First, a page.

Here’s a time-tested recipe for a surprisingly tasty garlic drink. The first time I had it, a friend had cut me off – it was that good! It is pretty strong, so it might be a too stimulating to drink on a regular basis. 4 cups for a day or two in the spring, fall is the “dosage” I was told. This drink doesn’t have any particular reason to be affiliated with a cleanse, although the “stinking rose” is almost a household panacea with numerous health benefits.
Basic Congee Recipe
- Add 1 cup white rice to about 8 cups water
- Cook on medium for 2-4 hours. It takes a long time!
- Add in your medicinal herbs, spices or veggies about half way through.
- Eat and enjoy!
Congee is basically rice that has been cooked so much that it has fallen apart – it almost has the consistency of watery rice pudding. The congee is derives its flavor from the what you put it in. Actually, the rice in congee is simply a vehicle to deliver the herbs, spices of veggies you want. It makes a great meal during a cleanse because it is a gluten-free and easily digestible.
Don’t forget to add herbs! That’s one of the perks of congees – it blends easily with herbs. One of my favorite additions are Chinese herbs lotus berries, white mushrooms and black cumin seeds with a chopped fresh pear flavored with cinnamon, ginger and cardamom. Or I go for a fruity version: lycii (goji) berries, schizandra berries, elder berries and rose hips with a sliced blood orange and cinnamon.
The herbs that work good in congees are dried fruits, berries, roots, seeds, fungus, that sort of thing. Anything you would normally decoct for a tea would probably fly (although some really woody roots would not be fun to chew, so remove them before serving). I would not add leaves and flowers, like peppermint or calendula as they would not blend well in the congee.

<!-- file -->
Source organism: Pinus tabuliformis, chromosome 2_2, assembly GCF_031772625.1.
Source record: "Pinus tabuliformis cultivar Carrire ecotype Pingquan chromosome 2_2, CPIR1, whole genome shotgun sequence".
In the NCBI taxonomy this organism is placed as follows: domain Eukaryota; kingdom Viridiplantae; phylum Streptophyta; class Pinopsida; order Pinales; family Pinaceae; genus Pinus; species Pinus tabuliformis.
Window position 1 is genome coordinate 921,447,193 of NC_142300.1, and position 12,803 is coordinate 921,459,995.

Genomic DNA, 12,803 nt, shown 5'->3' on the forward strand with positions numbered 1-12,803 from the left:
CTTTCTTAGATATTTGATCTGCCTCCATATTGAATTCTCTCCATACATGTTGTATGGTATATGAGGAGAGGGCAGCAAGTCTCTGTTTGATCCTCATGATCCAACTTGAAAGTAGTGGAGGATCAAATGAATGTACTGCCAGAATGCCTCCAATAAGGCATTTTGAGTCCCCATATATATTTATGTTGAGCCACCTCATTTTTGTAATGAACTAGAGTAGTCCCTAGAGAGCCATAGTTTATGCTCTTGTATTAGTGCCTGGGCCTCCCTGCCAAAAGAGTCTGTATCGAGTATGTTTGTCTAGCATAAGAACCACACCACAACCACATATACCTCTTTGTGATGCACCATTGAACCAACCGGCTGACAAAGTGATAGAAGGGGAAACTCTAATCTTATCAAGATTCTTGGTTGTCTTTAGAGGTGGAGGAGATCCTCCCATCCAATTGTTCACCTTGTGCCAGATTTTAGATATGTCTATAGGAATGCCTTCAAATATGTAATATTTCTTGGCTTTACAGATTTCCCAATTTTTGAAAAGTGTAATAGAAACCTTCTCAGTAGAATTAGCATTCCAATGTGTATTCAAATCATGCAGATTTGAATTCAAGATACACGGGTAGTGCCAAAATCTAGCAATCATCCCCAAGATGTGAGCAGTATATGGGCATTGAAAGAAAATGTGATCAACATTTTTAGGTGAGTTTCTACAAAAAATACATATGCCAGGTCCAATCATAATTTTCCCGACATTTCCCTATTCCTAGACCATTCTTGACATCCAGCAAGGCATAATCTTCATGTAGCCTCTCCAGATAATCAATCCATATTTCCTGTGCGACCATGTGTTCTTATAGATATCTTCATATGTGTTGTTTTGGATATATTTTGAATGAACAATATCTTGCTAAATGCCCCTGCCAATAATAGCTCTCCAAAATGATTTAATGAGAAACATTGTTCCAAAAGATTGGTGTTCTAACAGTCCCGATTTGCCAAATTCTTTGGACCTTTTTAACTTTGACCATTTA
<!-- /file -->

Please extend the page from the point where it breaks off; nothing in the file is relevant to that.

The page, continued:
Gladstar, Rosemary. Rosemary Gladstar’s Family Herbal.
January 11th, 2010 § § permalink
Oh, the many ways to make tea!
Cold infusions are steeping plant matter in non-boiled water. The water need not be cold in temperature to make a cold infusion, it can be anywhere from lukewarm from the tap to icy cold spring water.
Directions for making a cold infusion:
- To make 2 cups, put 3 heaping tablespoons of dried herb to a large tea strainer/infuser or muslin pouch.
- Add water to a pint jar, then suspend the herb in the pouch or infuser in the water.
- Let sit overnight. squeeze or press the marc (the herb in the infuser or bag) into the tea to strain.
- Drink and enjoy!
Muslin bag and medium-mesh strainer
Marshmallow root cold-infusing
Why do we make cold infusions, you may wonder. If hot water aids in extracting the medicinal qualities from herbs, then wouldn’t steeping herbs in cold or room temperature water hinder the extraction of important chemical constituents? Not necessarily. Richo Cech explains;
“Some herbs, like marshmallow and blessed thistle, lend their active principles better to cold water than to hot. This is usually due to the presence of mucilage or bitter principles that are denatured, to a certain extent, by boiling water” (68).
Here is a list from James Green of herbs that can be extracted well in a cold infusion (110). You may notice they all have either bitter properties or are mucilaginous:
- Burdock root
- Comfrey root
- Uva Ursi
- Slippery elm
- Blessed thistle (Cech, 68)
There are a few surprises for me on this list. I have never thought to cold infuse cleavers, crampbark or uva ursi, but now that I think of it these are all bitter and cooling. The herbs that I cold infuse the most are marshmallow, chamomile, and comfrey. Before I knew about cold infusing I prepared marshmallow as a regular decoction (it’s a root, so it should be decocted, right?) every time I made it. After hearing that marshmallow should be cold infused, I tried it and noticed a significant difference. The room temperature finished product was much smoother and mucilaginous, making it even more adept to aid the digestive tract or dry throat and respiratory system. I also think it tasted a bit sweeter.